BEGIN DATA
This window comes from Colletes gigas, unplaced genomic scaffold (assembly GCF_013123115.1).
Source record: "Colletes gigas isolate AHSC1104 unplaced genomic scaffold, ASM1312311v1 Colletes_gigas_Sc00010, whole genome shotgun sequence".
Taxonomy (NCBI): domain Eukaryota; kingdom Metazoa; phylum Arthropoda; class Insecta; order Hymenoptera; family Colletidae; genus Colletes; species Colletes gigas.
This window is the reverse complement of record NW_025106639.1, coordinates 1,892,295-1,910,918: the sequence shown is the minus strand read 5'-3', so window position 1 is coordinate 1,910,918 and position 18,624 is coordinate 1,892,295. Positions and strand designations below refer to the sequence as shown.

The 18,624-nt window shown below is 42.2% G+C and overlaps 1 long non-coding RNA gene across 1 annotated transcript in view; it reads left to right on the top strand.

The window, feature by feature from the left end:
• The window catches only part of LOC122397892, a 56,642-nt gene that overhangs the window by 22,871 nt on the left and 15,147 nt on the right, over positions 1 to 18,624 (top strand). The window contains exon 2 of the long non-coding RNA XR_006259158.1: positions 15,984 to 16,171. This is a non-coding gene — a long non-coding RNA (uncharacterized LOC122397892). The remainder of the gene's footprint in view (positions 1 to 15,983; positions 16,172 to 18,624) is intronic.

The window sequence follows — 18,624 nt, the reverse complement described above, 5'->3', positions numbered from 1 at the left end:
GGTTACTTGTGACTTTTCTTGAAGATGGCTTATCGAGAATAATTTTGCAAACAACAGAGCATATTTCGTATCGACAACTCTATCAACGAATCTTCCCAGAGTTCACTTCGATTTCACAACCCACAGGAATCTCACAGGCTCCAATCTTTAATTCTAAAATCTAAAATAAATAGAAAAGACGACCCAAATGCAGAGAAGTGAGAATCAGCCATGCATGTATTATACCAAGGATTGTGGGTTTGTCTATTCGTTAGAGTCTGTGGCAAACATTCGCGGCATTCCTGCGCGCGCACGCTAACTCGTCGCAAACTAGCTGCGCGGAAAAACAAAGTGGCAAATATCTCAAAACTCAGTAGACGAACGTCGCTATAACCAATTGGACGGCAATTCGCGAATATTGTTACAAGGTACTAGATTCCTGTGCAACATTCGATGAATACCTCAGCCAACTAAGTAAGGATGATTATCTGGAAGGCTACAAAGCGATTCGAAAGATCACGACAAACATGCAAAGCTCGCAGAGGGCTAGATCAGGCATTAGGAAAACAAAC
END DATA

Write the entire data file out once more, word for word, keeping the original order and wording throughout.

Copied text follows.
This window comes from Colletes gigas, unplaced genomic scaffold (assembly GCF_013123115.1).
Source record: "Colletes gigas isolate AHSC1104 unplaced genomic scaffold, ASM1312311v1 Colletes_gigas_Sc00010, whole genome shotgun sequence".
Taxonomy (NCBI): domain Eukaryota; kingdom Metazoa; phylum Arthropoda; class Insecta; order Hymenoptera; family Colletidae; genus Colletes; species Colletes gigas.
This window is the reverse complement of record NW_025106639.1, coordinates 1,892,295-1,910,918: the sequence shown is the minus strand read 5'-3', so window position 1 is coordinate 1,910,918 and position 18,624 is coordinate 1,892,295. Positions and strand designations below refer to the sequence as shown.

The 18,624-nt window shown below is 42.2% G+C and overlaps 1 long non-coding RNA gene across 1 annotated transcript in view; it reads left to right on the top strand.

The window, feature by feature from the left end:
• The window catches only part of LOC122397892, a 56,642-nt gene that overhangs the window by 22,871 nt on the left and 15,147 nt on the right, over positions 1 to 18,624 (top strand). The window contains exon 2 of the long non-coding RNA XR_006259158.1: positions 15,984 to 16,171. This is a non-coding gene — a long non-coding RNA (uncharacterized LOC122397892). The remainder of the gene's footprint in view (positions 1 to 15,983; positions 16,172 to 18,624) is intronic.

The window sequence follows — 18,624 nt, the reverse complement described above, 5'->3', positions numbered from 1 at the left end:
GGTTACTTGTGACTTTTCTTGAAGATGGCTTATCGAGAATAATTTTGCAAACAACAGAGCATATTTCGTATCGACAACTCTATCAACGAATCTTCCCAGAGTTCACTTCGATTTCACAACCCACAGGAATCTCACAGGCTCCAATCTTTAATTCTAAAATCTAAAATAAATAGAAAAGACGACCCAAATGCAGAGAAGTGAGAATCAGCCATGCATGTATTATACCAAGGATTGTGGGTTTGTCTATTCGTTAGAGTCTGTGGCAAACATTCGCGGCATTCCTGCGCGCGCACGCTAACTCGTCGCAAACTAGCTGCGCGGAAAAACAAAGTGGCAAATATCTCAAAACTCAGTAGACGAACGTCGCTATAACCAATTGGACGGCAATTCGCGAATATTGTTACAAGGTACTAGATTCCTGTGCAACATTCGATGAATACCTCAGCCAACTAAGTAAGGATGATTATCTGGAAGGCTACAAAGCGATTCGAAAGATCACGACAAACATGCAAAGCTCGCAGAGGGCTAGATCAGGCATTAGGAAAACAAAC